Joseph Shabalala, founder of male choral group Ladysmith Black Mambazo, has died aged 78.
Shabalala passed away at a Pretoria hospital on Tuesday, the band’s manager Xolani Majozi told The Times, a South African news website.
“Yes it’s true. Mr Shabalala passed on this morning,” Majozi said.
“The group is on tour in the US, but they have been informed and are devastated because the group is family,” Majozi added.
Shabalala, who formed the band in 1959 and led it for more than 50 years, retired in 2014 due to ill health but continued to make appearances with the group at events, the news site added.
Ladysmith Black Mambazo has won five Grammys, dedicating their fifth award to the late former President Nelson Mandela.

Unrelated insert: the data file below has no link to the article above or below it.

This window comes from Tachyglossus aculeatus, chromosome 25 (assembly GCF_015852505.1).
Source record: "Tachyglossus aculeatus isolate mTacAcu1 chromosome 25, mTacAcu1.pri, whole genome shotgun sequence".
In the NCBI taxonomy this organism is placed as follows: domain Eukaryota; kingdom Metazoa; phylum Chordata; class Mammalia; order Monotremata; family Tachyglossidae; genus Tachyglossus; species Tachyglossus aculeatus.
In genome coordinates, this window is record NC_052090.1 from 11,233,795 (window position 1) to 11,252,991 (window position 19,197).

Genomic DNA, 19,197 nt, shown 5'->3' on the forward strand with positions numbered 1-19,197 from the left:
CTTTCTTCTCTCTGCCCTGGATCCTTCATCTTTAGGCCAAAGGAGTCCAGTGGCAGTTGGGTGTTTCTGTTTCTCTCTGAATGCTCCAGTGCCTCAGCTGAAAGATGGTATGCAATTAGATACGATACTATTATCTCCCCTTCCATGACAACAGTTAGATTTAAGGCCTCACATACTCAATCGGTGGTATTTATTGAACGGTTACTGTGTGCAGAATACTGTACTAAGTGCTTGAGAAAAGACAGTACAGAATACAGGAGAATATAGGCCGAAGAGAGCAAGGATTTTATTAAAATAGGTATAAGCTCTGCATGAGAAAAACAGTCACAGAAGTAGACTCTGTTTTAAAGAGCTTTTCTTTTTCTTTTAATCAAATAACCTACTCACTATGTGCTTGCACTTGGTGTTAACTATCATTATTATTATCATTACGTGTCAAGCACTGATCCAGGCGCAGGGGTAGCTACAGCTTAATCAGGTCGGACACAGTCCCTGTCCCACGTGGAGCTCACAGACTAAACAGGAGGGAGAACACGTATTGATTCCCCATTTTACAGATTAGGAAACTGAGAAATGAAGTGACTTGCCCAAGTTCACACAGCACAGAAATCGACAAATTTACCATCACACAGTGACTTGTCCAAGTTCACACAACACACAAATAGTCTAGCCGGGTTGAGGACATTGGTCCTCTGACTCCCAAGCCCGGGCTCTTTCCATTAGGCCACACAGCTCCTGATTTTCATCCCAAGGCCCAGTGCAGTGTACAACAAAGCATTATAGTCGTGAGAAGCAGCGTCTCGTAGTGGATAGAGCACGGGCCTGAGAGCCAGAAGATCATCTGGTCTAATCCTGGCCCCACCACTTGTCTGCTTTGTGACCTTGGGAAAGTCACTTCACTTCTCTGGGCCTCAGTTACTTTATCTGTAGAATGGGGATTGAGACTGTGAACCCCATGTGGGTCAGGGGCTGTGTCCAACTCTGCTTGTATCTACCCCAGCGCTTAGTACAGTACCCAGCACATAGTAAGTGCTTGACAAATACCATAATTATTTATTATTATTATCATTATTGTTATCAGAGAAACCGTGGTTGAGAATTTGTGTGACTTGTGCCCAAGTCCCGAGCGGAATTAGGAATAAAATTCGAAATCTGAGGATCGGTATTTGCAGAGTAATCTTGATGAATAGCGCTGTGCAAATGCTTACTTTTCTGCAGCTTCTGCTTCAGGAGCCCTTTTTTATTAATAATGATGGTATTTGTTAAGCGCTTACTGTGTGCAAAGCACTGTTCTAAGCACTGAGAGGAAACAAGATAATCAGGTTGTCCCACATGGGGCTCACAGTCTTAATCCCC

The band travelled with Mandela to the Norwegian capital, Oslo when he received the Nobel Peace Prize.
The South African government paid tribute to the musician.
“We would like to extend our condolences on the passing of Joseph Shabalala who was the founder of the group Ladysmith Black Mambazo,” the government said in a tweet.
Born in 1941 in the town of Ladysmith in the country’s KwaZulu-Natal region, Shabalala first found fame after he was spotted by the well-known group, the Durban Choir.
But his big break came in 1985 when American musician Paul Simon travelled to South Africa to collaborate with South African artists for his upcoming Graceland album.
Simon collaborated with Shabalala and Ladysmith Black Mambazo and cocomposed the now-famous song, Homeless.
The group has also worked with Stevie Wonder and Dolly Parton, among others.